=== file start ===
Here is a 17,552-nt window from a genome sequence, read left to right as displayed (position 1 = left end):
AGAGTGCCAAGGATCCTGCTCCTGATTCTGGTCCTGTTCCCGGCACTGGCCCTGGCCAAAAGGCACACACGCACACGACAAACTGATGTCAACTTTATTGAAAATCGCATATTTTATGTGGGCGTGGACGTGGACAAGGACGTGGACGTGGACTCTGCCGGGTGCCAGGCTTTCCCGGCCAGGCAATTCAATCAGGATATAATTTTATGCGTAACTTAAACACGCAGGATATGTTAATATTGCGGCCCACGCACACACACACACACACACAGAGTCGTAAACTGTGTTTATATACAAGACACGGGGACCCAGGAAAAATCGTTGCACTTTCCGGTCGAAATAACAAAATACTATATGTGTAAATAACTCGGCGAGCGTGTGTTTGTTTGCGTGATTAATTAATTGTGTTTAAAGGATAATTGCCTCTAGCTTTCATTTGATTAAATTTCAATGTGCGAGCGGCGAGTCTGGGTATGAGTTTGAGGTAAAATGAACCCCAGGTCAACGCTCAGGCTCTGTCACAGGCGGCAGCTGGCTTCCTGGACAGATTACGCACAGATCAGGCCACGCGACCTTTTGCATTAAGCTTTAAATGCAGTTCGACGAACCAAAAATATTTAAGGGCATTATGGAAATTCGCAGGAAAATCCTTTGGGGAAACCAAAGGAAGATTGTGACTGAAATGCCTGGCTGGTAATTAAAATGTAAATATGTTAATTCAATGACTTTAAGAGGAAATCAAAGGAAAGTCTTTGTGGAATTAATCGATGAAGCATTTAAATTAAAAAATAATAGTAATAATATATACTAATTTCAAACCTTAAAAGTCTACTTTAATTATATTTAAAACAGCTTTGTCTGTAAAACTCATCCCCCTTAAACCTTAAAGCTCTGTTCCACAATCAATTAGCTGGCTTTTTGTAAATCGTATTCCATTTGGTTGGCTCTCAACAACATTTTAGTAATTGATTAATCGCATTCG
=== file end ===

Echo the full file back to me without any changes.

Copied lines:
Here is a 17,552-nt window from a genome sequence, read left to right as displayed (position 1 = left end):
AGAGTGCCAAGGATCCTGCTCCTGATTCTGGTCCTGTTCCCGGCACTGGCCCTGGCCAAAAGGCACACACGCACACGACAAACTGATGTCAACTTTATTGAAAATCGCATATTTTATGTGGGCGTGGACGTGGACAAGGACGTGGACGTGGACTCTGCCGGGTGCCAGGCTTTCCCGGCCAGGCAATTCAATCAGGATATAATTTTATGCGTAACTTAAACACGCAGGATATGTTAATATTGCGGCCCACGCACACACACACACACACACAGAGTCGTAAACTGTGTTTATATACAAGACACGGGGACCCAGGAAAAATCGTTGCACTTTCCGGTCGAAATAACAAAATACTATATGTGTAAATAACTCGGCGAGCGTGTGTTTGTTTGCGTGATTAATTAATTGTGTTTAAAGGATAATTGCCTCTAGCTTTCATTTGATTAAATTTCAATGTGCGAGCGGCGAGTCTGGGTATGAGTTTGAGGTAAAATGAACCCCAGGTCAACGCTCAGGCTCTGTCACAGGCGGCAGCTGGCTTCCTGGACAGATTACGCACAGATCAGGCCACGCGACCTTTTGCATTAAGCTTTAAATGCAGTTCGACGAACCAAAAATATTTAAGGGCATTATGGAAATTCGCAGGAAAATCCTTTGGGGAAACCAAAGGAAGATTGTGACTGAAATGCCTGGCTGGTAATTAAAATGTAAATATGTTAATTCAATGACTTTAAGAGGAAATCAAAGGAAAGTCTTTGTGGAATTAATCGATGAAGCATTTAAATTAAAAAATAATAGTAATAATATATACTAATTTCAAACCTTAAAAGTCTACTTTAATTATATTTAAAACAGCTTTGTCTGTAAAACTCATCCCCCTTAAACCTTAAAGCTCTGTTCCACAATCAATTAGCTGGCTTTTTGTAAATCGTATTCCATTTGGTTGGCTCTCAACAACATTTTAGTAATTGATTAATCGCATTCG